My dog just got trolled by two coyotes.
I was sitting in my writing chair, wondering where to take today’s column, as Haley was lazing in the sun, just outside the sliding glass door.
All of a sudden, she leapt up and started barking.
(The full-throated, “I mean business” kind of bark.)
And this is one of the quietest creatures you’ll ever meet.
She can go all day without making a sound, unless she drops a little whine outside the front door when she wants to come in.
Barking, for her, is serious.
So I got right up, to see what was going on.
Just yesterday, (when she was away on a walk with my wife,) a massive coyote came strolling through the yard, practically prancing through Haley’s territory.
I called out to the kids, (who are home Zoom-schooling, b/c of Omicron,) and we all watched the gorgeous coyote for a good two minutes.
My son even captured a video, and I’ll post it here, if he’s up for sharing.
So today, my first thought was not psychopathic burglar, when the dog went ape-shit, but that it was probably the coyote coming back.
I was close, as this time, it was two.
Now, I’ve seen Haley tear off at full speed, determined to chase off her wild relatives, and maybe catch them if she can.
She must be a bit older and wiser, because despite her ferocious jaws, (she’s half-pit-bull,) Haley would be no match for two full-grown coyotes.
This time, she ran about ten paces, and then stopped, content to scream at them in dog-language.
I imagine she was saying something like, “Hey, assholes, get the fuck out of here! This is my turf! What’s your fucking problem? You don’t belong here! I’m in charge, not you! Leave! Now!”
I stood at the window, watching her body quake, giggling at the subtext of her unhappy barking, and then I decided to watch the coyotes.
They looked at her, only for a second, and then just pretended she wasn’t there.
It was an epic troll job.
They stood their ground, and went back to sniffing around, without the tiniest hint of hurry, or bother.
Then, and I swear this is true, one at at time, each had a leisurely poop, and then kicked at the dirt around the excrement with their hind legs.
You can’t make this up!
Living in a horse pasture in the heart of the American West, I admit life can be lonely, and almost boring, if you can’t take pleasure in watching the birds, the deer, the aspen leaves shaking in the breeze.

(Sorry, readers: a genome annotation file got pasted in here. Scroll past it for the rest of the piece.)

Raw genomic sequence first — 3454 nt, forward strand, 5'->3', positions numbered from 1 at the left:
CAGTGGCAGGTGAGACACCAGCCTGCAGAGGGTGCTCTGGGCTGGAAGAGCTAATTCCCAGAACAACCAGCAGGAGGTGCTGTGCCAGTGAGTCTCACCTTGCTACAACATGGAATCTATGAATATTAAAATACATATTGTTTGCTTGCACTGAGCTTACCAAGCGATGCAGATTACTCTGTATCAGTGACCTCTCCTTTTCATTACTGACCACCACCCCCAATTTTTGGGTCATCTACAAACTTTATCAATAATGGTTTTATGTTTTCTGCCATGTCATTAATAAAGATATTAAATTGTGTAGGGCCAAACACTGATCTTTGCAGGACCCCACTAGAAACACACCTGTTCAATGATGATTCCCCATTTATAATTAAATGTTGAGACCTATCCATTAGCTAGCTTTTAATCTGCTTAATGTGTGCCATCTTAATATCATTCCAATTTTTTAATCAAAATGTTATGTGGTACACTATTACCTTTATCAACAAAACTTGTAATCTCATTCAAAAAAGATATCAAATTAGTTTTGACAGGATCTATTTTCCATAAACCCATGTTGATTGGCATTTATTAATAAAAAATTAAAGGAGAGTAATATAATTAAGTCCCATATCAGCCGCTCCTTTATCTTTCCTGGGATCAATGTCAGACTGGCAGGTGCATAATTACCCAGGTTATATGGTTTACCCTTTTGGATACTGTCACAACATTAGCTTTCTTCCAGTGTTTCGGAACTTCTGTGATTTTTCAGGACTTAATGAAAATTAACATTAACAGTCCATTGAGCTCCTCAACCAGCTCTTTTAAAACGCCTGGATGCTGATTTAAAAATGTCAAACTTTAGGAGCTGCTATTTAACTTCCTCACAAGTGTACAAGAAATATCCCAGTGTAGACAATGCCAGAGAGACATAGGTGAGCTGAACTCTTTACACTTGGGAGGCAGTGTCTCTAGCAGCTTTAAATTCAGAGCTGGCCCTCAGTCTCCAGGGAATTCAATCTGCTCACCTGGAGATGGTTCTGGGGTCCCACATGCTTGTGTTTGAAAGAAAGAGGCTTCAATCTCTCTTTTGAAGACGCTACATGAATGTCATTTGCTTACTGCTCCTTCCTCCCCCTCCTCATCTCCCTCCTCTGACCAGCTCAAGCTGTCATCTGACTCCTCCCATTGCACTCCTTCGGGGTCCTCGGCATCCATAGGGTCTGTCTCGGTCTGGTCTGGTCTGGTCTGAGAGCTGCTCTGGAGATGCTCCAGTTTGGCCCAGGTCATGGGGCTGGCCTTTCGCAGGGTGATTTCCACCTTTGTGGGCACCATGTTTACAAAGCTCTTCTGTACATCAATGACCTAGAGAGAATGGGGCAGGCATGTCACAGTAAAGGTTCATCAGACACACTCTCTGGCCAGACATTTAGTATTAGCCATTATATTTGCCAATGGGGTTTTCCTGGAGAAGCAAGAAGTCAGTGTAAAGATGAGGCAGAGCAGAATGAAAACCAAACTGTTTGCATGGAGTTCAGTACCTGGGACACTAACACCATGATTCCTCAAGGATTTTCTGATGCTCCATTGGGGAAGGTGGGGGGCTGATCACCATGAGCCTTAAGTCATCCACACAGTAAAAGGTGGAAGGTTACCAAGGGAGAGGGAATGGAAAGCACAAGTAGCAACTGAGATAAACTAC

(And sometimes, the isolation does drive me crazy, especially since Covid began.)
But just now, in the last few minutes, I felt like the natural world was putting on a play, just for me.
In the end, the coyotes loped off, slowly, in their own good time.
They mocked Haley with their indifference, daring her to charge them.
Thankfully, she understood simple math.
2 coyotes, 1 dog.
Not a fair fight.
I bring this up, partly because it just happened before my eyes, as I sat with my computer on my lap, wondering what to write.
But also, (you know me well,) because I had a book in mind to review for today, and the coincidence is just uncanny.
Tara Wray published a photo-book a few years ago, “Too Tired For Sunshine,” which I reviewed favorably, though in my experiential fashion, I had no idea it was really a treatise on using photography to combat depression.
Remembering what I wrote, I did wonder about the title?
Why would someone be too tired for sunshine?
And I was impressed by the search for rich, deep color, and powerful moments, as it seemed to have a hidden drive behind it.
The book became the basis for a movement, both on Instagram and IRL, with a series of group photo exhibitions around the world by other artists who also suffered from depression.
The phenomenon culminated in the formation of a non-profit organization, the Too Tired Project.
(Pretty badass, if you ask me.)
In early 2021, Tara kindly send me a copy of her new book, “Year of the Beast,” which was made during the first pandemic year.
(Hence the title.)
This one was published by her own imprint, Too Tired Press.
The artist lives in the mountains of Vermont, in an isolated, rural existence, much as I do. (Though I’d kill to be able to get to Boston or NYC in half a day, instead of Albuquerque.)
I found this set of images to be a bit looser, perhaps not as locked-in as the previous work, but still, it’s a compelling project.
We see her children, in various guises, and lots and lots of animals.
Frankly, it was that connection with the natural world which I couldn’t shake from my brain, after the coyotes walked away.
There are only a few clear, symbolic references to the pandemic, like the fully stocked pantry image, and I dig the subtlety.
Other than Bo Burnham’s genius Netflix special “Inside,” which I’ve shouted out before, I don’t think I’ve seen much art directly ABOUT the pandemic that had enough nuance not to feel “too soon.”
So I appreciate this book is not didactic.
I was fortunate to interview Tara for the PhotoNOLA Virtual Book Fair, about both books, the way she uses art to battle depression, and the movement that popped up in her wake.
You can check it out here, if you’d like.
The images in “Year of the Beast” are displayed in the order in which they were shot, so the narrative plays out in real time.
It’s a tactic many of us consider with our documentary style photo series, but so often we opt for sequencing with intentional rhythm, creating runs of images based upon color, symbolism, texture, or emotion.
As 2022 has just begun, now the third year of this public health crisis, I thought it appropriate to kick off the column with a book that shows us one artist’s vision of 2020.
The Year of the Beast indeed.
If you’d like to submit a book for potential review, please email me at firstname.lastname@example.org. We are particularly interested in books by artists of color, and female photographers, so we may maintain a balanced program. And please be advised, we currently have a significant backlog of books for review.